About the project
From cinema to the web. Studying, representing and teaching European history in the digital era
Students in Europe are exposed to history in various ways: They talking with family and friends, by watching TV and movies, by listening to music, by playing games, by following public debates. All these factors influence the way students look at history. Without critical attitudes and understanding of how history is being made, students simply echo these ideas. The fact that more and more of this expose to young Europeans – being digital natives – is happening through means, is not reflected in the way history is generally being taught.
In the “Media and History” project specialists in history and media education from Hungary, Italy, Poland, Slovenia, Spain, The Netherlands and United Kingdom work together to encourage history educators to use multimedia resources to help students become more media literate. Students will use digital tools to make their own presentations of the past, better realise that historical (re)presentations are not exact copies of the past, and improve their research skills (in making judgments about the reliability of information they find online).
More information is available on the website of the project and on the Facebook page of the project.
Cover image from: “Tanti passati per un futuro comune? La storia in televisione nei paesi dell’Unione europea” by Luisa Cigognetti, Lorenza Servetti, Pierre Sorlin Marsilio, 2011.
The “Media and History” project’s main objective is to enrich and innovate history education (mainly at secondary school level) by transmitting new didactical methodologies that are based on the use of the web and ICTs for teachers, teachers’ trainers, researchers and students of history and media. The project specifically aims to:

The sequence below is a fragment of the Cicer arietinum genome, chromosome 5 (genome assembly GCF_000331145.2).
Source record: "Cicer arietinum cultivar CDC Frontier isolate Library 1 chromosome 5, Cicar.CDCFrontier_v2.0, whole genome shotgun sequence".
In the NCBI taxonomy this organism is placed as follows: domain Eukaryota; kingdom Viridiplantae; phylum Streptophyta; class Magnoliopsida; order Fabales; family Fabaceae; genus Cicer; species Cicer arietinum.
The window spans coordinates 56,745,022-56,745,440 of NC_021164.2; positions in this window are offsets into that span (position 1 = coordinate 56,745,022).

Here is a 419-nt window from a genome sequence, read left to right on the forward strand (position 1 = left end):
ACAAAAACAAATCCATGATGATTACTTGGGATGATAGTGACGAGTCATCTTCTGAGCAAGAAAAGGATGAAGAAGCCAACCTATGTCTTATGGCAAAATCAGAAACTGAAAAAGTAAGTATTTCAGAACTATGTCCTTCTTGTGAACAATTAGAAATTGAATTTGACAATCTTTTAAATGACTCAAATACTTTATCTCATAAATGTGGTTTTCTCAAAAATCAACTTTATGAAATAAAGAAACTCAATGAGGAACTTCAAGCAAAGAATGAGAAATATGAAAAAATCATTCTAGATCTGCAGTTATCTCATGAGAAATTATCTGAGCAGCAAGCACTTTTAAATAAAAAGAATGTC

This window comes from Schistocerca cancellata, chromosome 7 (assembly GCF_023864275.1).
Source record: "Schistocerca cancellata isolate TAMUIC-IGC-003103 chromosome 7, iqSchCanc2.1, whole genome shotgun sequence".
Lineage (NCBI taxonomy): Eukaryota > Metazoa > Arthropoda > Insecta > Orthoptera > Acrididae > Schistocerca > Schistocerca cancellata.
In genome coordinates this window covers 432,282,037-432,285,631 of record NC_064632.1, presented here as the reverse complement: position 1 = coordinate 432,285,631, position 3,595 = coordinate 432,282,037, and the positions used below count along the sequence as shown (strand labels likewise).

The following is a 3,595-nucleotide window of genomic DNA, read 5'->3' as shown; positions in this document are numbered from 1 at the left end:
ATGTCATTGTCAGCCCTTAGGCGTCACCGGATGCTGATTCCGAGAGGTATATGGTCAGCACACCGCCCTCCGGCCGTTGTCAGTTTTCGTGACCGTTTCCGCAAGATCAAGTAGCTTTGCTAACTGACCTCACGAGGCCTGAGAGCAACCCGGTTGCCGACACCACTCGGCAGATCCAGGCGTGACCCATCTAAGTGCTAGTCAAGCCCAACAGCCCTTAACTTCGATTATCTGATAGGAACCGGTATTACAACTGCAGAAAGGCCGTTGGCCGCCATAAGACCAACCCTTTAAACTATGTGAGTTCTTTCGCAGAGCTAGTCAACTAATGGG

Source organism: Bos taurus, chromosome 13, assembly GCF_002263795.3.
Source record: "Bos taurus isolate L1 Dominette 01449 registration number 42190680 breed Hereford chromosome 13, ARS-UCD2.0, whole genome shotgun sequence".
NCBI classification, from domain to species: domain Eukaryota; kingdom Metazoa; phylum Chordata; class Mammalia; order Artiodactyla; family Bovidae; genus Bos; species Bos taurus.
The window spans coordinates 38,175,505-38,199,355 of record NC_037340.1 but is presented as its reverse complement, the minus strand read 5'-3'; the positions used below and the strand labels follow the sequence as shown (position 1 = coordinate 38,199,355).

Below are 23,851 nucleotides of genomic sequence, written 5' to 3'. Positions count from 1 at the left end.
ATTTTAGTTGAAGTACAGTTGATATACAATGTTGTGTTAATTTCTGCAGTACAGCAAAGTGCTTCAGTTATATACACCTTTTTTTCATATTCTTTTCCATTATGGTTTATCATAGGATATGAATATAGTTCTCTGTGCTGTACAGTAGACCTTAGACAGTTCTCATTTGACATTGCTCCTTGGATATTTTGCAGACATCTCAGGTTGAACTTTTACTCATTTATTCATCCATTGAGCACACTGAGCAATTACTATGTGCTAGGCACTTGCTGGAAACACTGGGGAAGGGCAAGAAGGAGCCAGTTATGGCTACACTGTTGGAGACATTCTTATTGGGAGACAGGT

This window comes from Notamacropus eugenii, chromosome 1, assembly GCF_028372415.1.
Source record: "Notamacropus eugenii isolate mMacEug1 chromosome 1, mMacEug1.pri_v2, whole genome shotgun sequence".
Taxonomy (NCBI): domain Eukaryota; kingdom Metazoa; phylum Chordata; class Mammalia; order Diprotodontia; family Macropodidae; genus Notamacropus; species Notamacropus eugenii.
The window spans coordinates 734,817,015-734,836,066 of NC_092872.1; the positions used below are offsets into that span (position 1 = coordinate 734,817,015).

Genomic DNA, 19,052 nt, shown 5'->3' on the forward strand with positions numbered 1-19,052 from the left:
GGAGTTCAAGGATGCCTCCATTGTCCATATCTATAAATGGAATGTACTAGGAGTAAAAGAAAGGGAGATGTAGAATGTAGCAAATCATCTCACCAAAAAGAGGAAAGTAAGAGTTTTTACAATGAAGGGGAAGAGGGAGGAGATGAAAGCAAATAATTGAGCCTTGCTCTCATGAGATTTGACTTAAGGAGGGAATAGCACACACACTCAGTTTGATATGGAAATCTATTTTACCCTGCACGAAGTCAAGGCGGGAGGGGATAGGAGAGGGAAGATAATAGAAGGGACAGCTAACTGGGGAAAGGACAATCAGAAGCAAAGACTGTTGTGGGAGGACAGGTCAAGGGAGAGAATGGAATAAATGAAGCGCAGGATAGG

- Interest a younger generation in learning about the humanities, such as history, to better understand the present, encourage their democratic participation in Europe, and promote a more conscious use of the web and its resources.
- Demonstrate how history and media are influencing each other by researching the way the past is presented on TV and the Web and by analysing how history is use in public debates today.
- Develop, test and promote open educational resources (audiovisual materials, teaching approaches) that meet the learning needs of digital natives and promote its use by teachers, trainers and students.
- Increase the professional skills of teachers (on media literacy, historical thinking, new technologies and new media) through a series of local and transnational training events and joint work on the development and testing of teaching resources.
- Strengthen cooperation between institutions / educational institution working on media and history education across Europe.
The project will result in:
- An observatory on media and history (consisting of a comparative analysis of representations of history on TV and the internet, and descriptions of case studies in which citizens referred to history in contemporary debates)
- A digital learning environment offering a selection of digital teaching tools and examples of how these tools can be used in practice, the possibility for teachers who registered to create their own learning activities online, and an online workshop for teachers.
- An online support center to ensure educators can use the digital learning environment without problems.
- A training package on media literacy that teacher trainers can use to help the history teachers they train to teach in a way that promotes media literacy.
- Multimedia tools for the teaching of history offering resources that educators can directly use to teach about media and history in a critical way.
- Training of 28 teacher trainers and trainee teachers in local and international training events.
Steering Committee: Erin Bell, Luisa Cigognetti, Florian Gleisner, Ursula Jarecka, Eva Klemencic, Agnese Portincasa, Rachael Sharpe, László Strausz, Iwona Trochimczyk-Sawczuk, Steven Stegers and Balázs Varga.
Technical Committee: Nadia Baiesi, Erin Bell, Mitja Čepič Vogrinčič, Florian Gleisner, Ursula Jarecka, Pierre Sorlin, László Strausz, Iwona Trochimczyk-Sawczuk, Steven Stegers and Balázs Varga.